PHOENIX, Arizona, September 3. THE following Voice for the Sport first appeared in print in the September issue of Swimming World Magazine. The column was written by Swimming World CEO Brent Rutemiller.
Debate continues on the current breaststroke turn and finish rules that govern competitive swimming. Video from the 2011 FINA World Championships of Brazil's Felipe Silva finishing with an illegal dolphin kick to capture gold in the 50 meter breaststroke is proof that FINA needs to take another look at how it monitors the stroke.
Breaststrokers have been using the illegal dolphin kick UNDERWATER for ages—and FINA knows it. FINA has passed rules that disallow it, but it has no mechanism other than the human eye ABOVE WATER to monitor it.
With the advent of underwater cameras that stream real-time video to the public around the world, FINA must change the rules or set new standards that no longer exclude underwater video review from officials.
Currently, judges on the pool deck are trained to observe a legal hand touch at the same time they are trained to observe a legal leg kick. Both actions are performed at two different points on the athlete's body and often take place within a fraction of a second of each other. The reality is that most judges concentrate on the hand touch and not the leg movement.
FINA has an obligation to avail its judges the same race views that the thousands of fans are enjoying back home in their living rooms.
Under current FINA rules, it would take a walleyed judge suffering from exotropia even to have a chance of making the right call on both movements during turns and finishes. The Japanese have a term for this visual anomaly. It is called "Lon-Pari," meaning one eye on London and the other on Paris. I would rather call it "Shang-Switz," meaning one eye on the pool in Shanghai and the other on the FINA offices in Switzerland.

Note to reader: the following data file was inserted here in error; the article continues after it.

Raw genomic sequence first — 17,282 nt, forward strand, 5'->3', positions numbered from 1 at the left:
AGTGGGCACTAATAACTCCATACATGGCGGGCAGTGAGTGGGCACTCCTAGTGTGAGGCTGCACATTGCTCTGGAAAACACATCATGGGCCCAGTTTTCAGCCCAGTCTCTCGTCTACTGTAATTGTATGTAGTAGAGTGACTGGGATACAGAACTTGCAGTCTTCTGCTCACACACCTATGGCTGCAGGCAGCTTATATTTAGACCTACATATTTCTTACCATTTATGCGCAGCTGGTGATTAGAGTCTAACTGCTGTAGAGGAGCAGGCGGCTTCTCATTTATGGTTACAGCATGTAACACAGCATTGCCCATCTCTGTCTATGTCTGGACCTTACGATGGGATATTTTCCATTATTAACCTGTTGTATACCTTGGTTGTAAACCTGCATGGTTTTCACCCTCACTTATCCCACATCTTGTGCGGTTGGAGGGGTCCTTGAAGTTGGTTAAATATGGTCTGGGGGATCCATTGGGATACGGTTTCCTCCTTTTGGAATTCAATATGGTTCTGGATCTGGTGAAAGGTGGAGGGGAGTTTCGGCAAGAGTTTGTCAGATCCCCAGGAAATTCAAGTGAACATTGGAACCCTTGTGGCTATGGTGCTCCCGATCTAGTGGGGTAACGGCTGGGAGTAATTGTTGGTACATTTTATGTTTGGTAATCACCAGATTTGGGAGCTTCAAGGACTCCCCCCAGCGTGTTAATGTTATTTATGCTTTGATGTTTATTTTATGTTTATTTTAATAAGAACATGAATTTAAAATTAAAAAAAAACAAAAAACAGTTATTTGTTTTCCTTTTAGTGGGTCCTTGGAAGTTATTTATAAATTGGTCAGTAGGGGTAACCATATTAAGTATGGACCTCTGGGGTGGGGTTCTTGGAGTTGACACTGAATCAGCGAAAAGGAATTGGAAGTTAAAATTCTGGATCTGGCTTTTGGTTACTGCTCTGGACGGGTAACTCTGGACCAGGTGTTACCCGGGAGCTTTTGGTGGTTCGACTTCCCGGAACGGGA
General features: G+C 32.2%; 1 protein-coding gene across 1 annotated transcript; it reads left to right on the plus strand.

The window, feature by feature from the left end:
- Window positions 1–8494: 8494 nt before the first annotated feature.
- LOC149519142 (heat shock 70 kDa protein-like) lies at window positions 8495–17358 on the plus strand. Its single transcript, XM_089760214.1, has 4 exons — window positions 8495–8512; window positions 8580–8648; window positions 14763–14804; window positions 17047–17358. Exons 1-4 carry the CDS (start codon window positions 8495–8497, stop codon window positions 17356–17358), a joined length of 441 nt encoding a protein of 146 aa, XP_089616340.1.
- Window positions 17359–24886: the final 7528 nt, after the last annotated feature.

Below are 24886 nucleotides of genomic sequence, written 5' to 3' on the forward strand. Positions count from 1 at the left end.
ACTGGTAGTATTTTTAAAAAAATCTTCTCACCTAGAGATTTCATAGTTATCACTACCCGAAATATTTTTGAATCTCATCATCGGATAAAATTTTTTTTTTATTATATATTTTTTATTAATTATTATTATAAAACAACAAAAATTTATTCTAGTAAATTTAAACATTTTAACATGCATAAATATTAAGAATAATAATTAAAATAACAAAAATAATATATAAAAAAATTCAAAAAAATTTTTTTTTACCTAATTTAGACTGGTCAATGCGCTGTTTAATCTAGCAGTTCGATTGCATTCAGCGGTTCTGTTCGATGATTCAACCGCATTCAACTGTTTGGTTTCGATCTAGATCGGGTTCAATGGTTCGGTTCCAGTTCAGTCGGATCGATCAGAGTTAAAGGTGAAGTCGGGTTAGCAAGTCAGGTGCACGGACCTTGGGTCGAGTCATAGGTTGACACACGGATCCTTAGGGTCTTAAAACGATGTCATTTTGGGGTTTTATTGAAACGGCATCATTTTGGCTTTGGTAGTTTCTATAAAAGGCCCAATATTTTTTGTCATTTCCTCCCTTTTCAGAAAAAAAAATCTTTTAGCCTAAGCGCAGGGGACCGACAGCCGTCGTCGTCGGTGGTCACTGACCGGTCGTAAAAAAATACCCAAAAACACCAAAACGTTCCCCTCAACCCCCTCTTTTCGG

Unfortunately for Silva, his race footage offers compelling evidence that a change is necessary because the world saw it on TV while no official was privy to the same view. The race footage should serve as a warning to FINA of the challenges ahead if they continue to turn a blind eye. View Footage of the Silva Finish Here
This is not a referendum on Silva. Congratulations on his win. But at this point in the evolution of the sport, FINA needs to evaluate its options to strengthen the sport.
FINA has three choices:
• Keep the current rule unchanged.
• Allow underwater footage to monitor turns and finishes.
• Allow for one dolphin kick into turns and finishes.
Not to change how officials monitor breaststroke turns and finishes is not fair to the athletes, the public or the sport.
To allow official review of underwater footage is the most logical solution, but it comes with a price that will be difficult to implement on all levels of the sport.
To expand the rules to allow for one dolphin kick into the walls would be an exciting evolution, but it would create great debates between the purists who want new performances to be relative to previous performances versus the avant-garde who want to see records shattered.
In any case, FINA needs to see straight on this issue now before it raises its ugly head again on the world stage in the near future.
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September 2011 Issue
Contents of The September issue:
7 LET THE HYPE BEGIN! by John Lohn After what took place at the World Championships in Shanghai, the hype for London will now build and build, eventually hitting a crescendo when July rolls around.
14 SWIMMER OF YEAR LEADS TEAM OF YEAR by Jeff Commings Superstar David Nolan led his Hershey High School (Pa.) team to its first Boys' National High School Championship.
18 TWO AT THE TOP by Emily Sampl For only the second time since Swimming World began crowning a national high school champion in the early 1970s (boys, 1971; girls, 1976), two schools have tied as the top team: The Baylor School (Tenn.) and Carmel High School (Ind.) girls.
6 A VOICE for the SPORT
38 FOR THE RECORD
39 NISCA ALL-AMERICANS
46 PARTING SHOT
In the Swimming Technique portion of the magazine you will find the following:
22 POOL'S EDGE: Messages in Water by Karlyn Pipes-Neilsen
24 DRYSIDE TRAINING: Swim Exercises to Do at Home by J.R. Rosania
In the SWIM portion of the magazine you will find the following:
27 Q&A WITH COACH CHARLIE GRIFFITHS, CLAREMONT-MUDD-SCRIPPS by Michael J. Stott
30 HOW THEY TRAIN: TESSA DOVER and ANNIE PERIZZOLO by Michael J. Stott
In the Junior Swimmer portion of the magazine you will find the following:
33 NATIONAL AGE GROUP RECORD SETTER: Greater Toledo 10-and-Under Girls 200 Meter Freestyle Relay (Toledo, Ohio)
35 AMERICAN RELAY by Judy Jacob
36 TYR AGE GROUP SWIMMER OF THE MONTH: Megan Lam, Tualatin Hills Swim Club (Beaverton, Ore.)
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